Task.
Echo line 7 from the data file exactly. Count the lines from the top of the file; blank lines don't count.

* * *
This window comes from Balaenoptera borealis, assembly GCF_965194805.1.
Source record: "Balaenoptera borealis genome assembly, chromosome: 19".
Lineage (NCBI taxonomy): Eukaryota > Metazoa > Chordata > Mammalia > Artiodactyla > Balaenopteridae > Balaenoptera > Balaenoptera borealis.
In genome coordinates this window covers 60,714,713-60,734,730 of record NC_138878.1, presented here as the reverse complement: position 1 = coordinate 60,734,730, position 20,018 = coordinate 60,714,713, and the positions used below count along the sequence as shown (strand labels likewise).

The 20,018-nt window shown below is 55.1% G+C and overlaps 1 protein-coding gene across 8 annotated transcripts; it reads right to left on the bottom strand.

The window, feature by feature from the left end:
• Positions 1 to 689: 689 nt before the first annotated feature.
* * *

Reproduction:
• Positions 1 to 689: 689 nt before the first annotated feature.